Figure 3: Different faces of three fragments of Thomas Lawrence machine made *WK* bricks
Another significant find in the rubble was a few bricks marked HGM (Fig.4). Henry George Matthews brickworks was in Bellingdon, Bucks about 50 miles from Wokingham. He began making bricks in 1923, the year the floor was laid. Interestingly the company is still in business a century later, and it still produces handmade bricks, some of which were used to repair the walls (see below).
Figure 4: Brick by Henry George Matthews (HGM)
The previous floor included ducts (some of which are visible in Figure 1) that had large bore heating pipes covered by iron grills. The walls of the ducts were formed of brickwork – whole bricks that were presumably new when installed. Most of them were unmarked but a few had a large L or R on one face. Unusually the letters were aligned along the length of the brick rather than across it as normal – something I had not seen before. I found another brick with a sideways L but it was in a frog unlike the others which were on plain faces, and because it came from the skip I don’t know whether it came from the ducts or the under-floor rubble, but I assume the ducts since I didn’t see any whole bricks in the rubble. (Fig.5).
Figure 5: Three sideways lettered bricks from the pipe ducts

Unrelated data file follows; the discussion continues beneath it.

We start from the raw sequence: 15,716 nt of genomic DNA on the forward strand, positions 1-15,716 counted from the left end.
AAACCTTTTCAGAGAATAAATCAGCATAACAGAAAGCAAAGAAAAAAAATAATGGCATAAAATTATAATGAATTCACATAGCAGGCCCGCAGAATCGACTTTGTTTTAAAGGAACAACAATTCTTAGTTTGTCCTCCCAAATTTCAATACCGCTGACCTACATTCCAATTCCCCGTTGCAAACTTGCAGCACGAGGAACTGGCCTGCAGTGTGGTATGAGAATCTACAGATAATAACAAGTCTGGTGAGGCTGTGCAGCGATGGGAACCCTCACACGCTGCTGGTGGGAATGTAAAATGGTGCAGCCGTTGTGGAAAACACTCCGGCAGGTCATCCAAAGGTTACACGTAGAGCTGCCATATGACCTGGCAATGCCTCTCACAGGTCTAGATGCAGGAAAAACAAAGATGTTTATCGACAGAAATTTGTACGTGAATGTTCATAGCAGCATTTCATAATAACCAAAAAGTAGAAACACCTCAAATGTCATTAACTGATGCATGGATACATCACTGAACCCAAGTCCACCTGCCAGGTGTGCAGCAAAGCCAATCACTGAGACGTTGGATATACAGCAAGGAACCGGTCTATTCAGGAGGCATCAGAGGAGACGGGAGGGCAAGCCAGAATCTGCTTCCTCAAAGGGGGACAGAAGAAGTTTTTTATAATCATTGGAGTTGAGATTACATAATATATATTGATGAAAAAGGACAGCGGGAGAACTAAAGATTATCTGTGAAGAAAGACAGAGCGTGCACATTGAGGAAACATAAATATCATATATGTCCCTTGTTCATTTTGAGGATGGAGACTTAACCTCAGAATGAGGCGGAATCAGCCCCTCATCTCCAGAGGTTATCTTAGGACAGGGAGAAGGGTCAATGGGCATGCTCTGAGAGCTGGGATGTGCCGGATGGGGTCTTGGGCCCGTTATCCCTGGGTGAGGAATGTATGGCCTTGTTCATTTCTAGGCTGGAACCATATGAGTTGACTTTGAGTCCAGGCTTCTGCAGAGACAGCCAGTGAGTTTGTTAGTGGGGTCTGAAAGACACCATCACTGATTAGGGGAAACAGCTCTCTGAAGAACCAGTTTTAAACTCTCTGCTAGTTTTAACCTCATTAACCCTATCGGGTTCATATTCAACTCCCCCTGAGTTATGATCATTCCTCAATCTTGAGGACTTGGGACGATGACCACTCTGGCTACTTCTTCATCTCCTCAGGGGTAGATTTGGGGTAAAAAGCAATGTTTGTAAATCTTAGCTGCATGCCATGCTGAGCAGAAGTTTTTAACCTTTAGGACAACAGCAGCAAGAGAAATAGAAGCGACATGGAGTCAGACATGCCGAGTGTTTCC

These whole bricks raise several so far unanswered questions:
When some stone memorials were removed from the north wall it uncovered brickwork, much to everyone’s surprise. And when the opening for the new door was cut through the wall, exposing the full cross section of the wall, it showed that the brick was far more extensive than just patches behind the memorials (Fig.6).
Figure 6: Right and left cross sections of the north wall
The wall was substantially rebuilt during the 1860s restoration by Henry Woodyer (1816 – 1896) and the outer layer is Bargate stone, which he also used for the new church of St Paul, a mile away, opened in 1864.
The inner layer of the wall is brick covered with plaster. Mostly the brickwork is single thickness but there is occasional deeper penetration into the wall,
The rubble fill in the middle of the wall includes sizeable pieces of both chalk and puddingstone (aka puddlestone). As mentioned above, chalk was used extensively in the original building, and puddingstone – a coarse, dark ironstone conglomerate – was used to build both the tower (around 1450) and the clerestory.
I examined a pile of about 200 of the bricks that came from the wall (probably 20% of those removed). None of them had inscriptions but some had frogs, and there were two different frog shapes (Fig.7).
Figure 7: Two different frogs of bricks from the north wall
The colour and texture also varied. Most of the bricks were a warm orange-red but some were a darker blue-red. This was most noticeable where bricks had broken to expose a clean, mortar-free internal surface (Fig.8).
Figure 8: Two different colours/textures of bricks from the north wall
The difference in colour and texture might be explained by manufacturing variability but the shaped frogs suggest there may have been more than one supplier. There were many brick makers in the area at the time. Michael Dumbleton1 mentions 17 brick makers that were operating in 1870 in an 9 by 7 mile area around Bracknell that includes Wokingham. The church wall was rebuilt a few years earlier than that so it seems there would have been plenty of choice.
 Brickmaking: A Local Industry, Michael Dumbleton, Bracknell & District historical Society, 1981.
[Article published in The British Brick Society Information 154, October 2023, pp 28-34 ]
John Harrison (October 2023)